While sifting through an old laptop the other day, I stumbled across a winging soliloquy I wrote a few years back during a particularly dark time in my life. This 6,000 word pile of drivel was titled, How to Waste a Perfectly Good Education, and here’s a sample of some of the joyless self-pitying I wallowed in:
“I have become intellectually moribund. People think that just because I can write well and speak well I therefore must also think. But no. After a lifetime of thinking and intellecting, I have given up. I don’t know when it happened, but I now pursue a life of profound lack of curiosity. In laymen’s terms, I simply don’t give a shit.”
It was extraordinary to read, especially after having spent the past month working on this issue of Citylife which is bursting with thought, brimming with intellect and boiling in ideas — fear not, they are not mine!
Many of us find ourselves at some point in our lives giving up or becoming disillusioned with ourselves or the world we live in. The possibility that we have the ability to change the status quo seems so out of reach that we simply give up because we don’t even know where to start. I sometimes forget that while I personally don’t know nor do I achieve very much, I do have a soapbox on which to stand, from whence I am able to do my best to communicate my own, and definitely more importantly others’ viewpoints, with tens of thousands of people each month. By interviewing fascinating people, visiting inspirational projects, learning about new initiatives, delving into issues and pointing to problems — basically being nosey and asking questions — I am able to put these thoughts, information and ideas into words and perhaps to some extent can motivate, inspire or challenge. The hope is that someone will then take action from the information or opinions I publish. That’s my tuppence.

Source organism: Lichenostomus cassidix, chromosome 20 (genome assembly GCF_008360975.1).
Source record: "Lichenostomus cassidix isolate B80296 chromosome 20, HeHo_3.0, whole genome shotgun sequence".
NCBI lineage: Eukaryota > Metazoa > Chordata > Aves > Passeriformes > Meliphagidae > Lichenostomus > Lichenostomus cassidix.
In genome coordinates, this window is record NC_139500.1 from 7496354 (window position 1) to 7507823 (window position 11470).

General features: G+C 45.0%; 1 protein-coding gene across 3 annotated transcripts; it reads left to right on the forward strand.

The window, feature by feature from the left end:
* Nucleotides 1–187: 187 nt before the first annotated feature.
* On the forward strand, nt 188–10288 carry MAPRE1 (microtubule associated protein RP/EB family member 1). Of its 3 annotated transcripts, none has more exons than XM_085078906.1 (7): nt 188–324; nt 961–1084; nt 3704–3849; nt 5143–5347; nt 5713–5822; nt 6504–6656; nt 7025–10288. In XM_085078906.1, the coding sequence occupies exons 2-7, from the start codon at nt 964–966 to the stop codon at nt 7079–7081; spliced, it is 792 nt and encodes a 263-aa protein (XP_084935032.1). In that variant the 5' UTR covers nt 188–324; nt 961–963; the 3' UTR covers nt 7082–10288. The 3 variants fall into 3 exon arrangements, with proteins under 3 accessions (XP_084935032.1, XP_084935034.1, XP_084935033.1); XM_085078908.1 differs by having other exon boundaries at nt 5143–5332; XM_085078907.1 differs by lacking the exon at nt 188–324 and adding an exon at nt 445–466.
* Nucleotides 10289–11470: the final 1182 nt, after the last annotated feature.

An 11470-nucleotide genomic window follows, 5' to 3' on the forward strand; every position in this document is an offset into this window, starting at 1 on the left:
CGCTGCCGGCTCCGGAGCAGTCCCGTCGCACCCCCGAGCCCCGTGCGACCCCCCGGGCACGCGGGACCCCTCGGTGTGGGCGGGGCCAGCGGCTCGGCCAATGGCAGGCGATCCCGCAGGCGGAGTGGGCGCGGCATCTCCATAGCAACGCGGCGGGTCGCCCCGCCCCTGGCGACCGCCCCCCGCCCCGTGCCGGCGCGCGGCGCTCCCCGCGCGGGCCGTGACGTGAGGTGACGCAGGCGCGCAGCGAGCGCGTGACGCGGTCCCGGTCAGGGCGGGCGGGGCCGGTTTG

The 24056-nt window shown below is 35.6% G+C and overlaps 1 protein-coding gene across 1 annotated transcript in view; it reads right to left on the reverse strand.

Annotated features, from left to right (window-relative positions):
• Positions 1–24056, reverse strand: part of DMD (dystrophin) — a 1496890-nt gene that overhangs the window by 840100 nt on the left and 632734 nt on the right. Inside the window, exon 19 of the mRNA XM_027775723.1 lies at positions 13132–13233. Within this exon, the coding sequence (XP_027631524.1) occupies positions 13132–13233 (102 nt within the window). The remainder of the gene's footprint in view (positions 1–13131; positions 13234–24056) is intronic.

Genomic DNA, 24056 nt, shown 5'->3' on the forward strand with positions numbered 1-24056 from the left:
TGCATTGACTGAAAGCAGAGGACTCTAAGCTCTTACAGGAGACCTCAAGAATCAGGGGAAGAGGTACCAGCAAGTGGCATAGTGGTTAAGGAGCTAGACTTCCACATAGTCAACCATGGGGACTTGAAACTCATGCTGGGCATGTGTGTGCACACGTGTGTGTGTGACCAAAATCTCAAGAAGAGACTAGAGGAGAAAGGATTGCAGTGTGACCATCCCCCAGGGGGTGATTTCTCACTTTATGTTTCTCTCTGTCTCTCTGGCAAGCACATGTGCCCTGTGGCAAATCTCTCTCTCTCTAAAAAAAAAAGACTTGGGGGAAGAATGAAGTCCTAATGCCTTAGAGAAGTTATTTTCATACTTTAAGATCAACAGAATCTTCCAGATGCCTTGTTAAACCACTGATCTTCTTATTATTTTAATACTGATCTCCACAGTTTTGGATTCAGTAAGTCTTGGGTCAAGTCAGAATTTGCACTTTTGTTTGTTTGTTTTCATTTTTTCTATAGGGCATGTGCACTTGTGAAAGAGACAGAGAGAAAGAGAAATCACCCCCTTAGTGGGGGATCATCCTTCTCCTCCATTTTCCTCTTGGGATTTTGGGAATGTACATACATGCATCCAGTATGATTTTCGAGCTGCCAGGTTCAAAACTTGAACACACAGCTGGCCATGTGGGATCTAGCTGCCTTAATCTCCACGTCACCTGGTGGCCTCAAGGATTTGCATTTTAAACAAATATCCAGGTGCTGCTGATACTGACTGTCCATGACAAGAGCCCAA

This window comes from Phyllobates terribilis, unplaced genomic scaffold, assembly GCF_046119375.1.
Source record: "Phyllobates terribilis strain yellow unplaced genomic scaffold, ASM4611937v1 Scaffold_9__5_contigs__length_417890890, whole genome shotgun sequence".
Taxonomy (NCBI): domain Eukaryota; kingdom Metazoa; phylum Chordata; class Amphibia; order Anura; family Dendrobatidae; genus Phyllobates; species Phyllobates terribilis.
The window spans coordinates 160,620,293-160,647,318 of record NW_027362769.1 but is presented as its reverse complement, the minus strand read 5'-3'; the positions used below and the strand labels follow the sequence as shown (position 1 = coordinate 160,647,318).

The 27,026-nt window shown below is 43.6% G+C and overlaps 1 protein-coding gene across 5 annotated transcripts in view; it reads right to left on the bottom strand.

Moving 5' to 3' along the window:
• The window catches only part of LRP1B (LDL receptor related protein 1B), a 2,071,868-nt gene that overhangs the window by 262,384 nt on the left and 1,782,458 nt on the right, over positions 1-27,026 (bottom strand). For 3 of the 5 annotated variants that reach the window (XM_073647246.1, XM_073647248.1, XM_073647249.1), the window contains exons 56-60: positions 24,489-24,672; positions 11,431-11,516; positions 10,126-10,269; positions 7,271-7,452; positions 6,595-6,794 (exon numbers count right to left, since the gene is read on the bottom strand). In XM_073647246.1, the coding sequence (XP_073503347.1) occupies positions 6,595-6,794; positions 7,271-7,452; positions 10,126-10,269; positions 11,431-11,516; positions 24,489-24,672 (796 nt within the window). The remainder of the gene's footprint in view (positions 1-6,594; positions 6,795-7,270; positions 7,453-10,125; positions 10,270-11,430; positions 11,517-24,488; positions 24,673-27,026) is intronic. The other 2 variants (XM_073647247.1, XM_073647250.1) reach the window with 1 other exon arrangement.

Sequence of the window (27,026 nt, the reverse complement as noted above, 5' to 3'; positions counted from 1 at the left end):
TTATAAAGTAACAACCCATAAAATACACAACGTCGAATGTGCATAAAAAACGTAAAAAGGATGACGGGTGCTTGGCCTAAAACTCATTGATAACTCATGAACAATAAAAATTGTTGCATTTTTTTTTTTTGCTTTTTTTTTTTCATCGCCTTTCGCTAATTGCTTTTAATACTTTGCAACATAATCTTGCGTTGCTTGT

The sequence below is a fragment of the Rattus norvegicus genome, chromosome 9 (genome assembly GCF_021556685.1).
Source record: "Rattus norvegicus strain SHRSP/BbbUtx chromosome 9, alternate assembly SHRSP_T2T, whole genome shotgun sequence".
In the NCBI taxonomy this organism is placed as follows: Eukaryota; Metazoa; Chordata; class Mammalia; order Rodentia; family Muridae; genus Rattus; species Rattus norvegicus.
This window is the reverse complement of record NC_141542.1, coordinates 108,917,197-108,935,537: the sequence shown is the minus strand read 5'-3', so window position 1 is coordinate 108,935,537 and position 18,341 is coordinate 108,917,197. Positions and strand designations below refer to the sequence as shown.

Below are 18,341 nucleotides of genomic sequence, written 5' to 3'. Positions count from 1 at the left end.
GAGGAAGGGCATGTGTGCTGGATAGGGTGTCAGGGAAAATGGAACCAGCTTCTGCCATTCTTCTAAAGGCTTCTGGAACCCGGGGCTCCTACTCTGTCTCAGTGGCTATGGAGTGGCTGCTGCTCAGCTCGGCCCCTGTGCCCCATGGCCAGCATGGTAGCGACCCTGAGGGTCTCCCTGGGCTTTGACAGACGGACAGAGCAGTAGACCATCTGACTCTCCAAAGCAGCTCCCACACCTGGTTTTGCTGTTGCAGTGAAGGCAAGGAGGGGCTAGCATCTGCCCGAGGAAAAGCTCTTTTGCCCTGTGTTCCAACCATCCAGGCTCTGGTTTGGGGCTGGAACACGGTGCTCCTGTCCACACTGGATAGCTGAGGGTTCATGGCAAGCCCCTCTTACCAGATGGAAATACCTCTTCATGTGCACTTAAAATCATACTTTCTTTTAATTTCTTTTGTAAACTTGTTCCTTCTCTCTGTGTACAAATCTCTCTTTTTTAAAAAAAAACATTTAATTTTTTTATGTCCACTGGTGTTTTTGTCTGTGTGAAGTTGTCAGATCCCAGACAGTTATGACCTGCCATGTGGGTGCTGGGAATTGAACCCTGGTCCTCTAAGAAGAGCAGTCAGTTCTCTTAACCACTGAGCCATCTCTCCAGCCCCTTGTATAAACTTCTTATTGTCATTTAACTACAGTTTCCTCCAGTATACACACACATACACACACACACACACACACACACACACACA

So this month, in honour of the upcoming TEDxChiangMai, which is all about ‘ideas worth spreading’, we are going to talk ideas. And who better to talk about ideas than philosophers whose lives are dedicated to the dissection and discourse of ideas?
If you are a long term reader you will be reintroduced to Michel Bauwens who I interviewed in 2012 when he warned us of the imminent end to capitalism, promising to work on alternative solutions. He has had a few years to fine tune, and implement, many of his ideas and I think you will find him and his exploration of an alternative future fascinating. His vision for our future is one which promises to be much gentler and kinder than the reality in which we live, and that is surely something to aspire to. I then get the chance to spend some time with British philosopher Nigel Warburton who is known as the populariser of modern philosophy, as we discuss topics ranging from freedom of speech to the impact of digital media. Interestingly enough many of his concerns for our future echoes Bauwen’s, though viewed from very different perspectives.
Talk about cerebral, our writer Tus Werayutwattana looks into the controversy that is ADHD, asking whether this is a new form of mental disorder which is affecting millions, or a greatly misdiagnosed disorder.
Aydan Stuart has had a less taxing month spending a few days taking a gentle meander down the Ping River, exploring the river’s
important role past and present to the people who live off and by it. On top of that he had the ardous task of exploring the beaches of Koh Kood, a destination well worth visiting, if you have yet to go.
It has been incredibly refreshing to have spent time with people who have stimulated my mind, challenged my ideas and ideals as well as tickled my curiosity.
I wish you all a stimulating month and see you in March!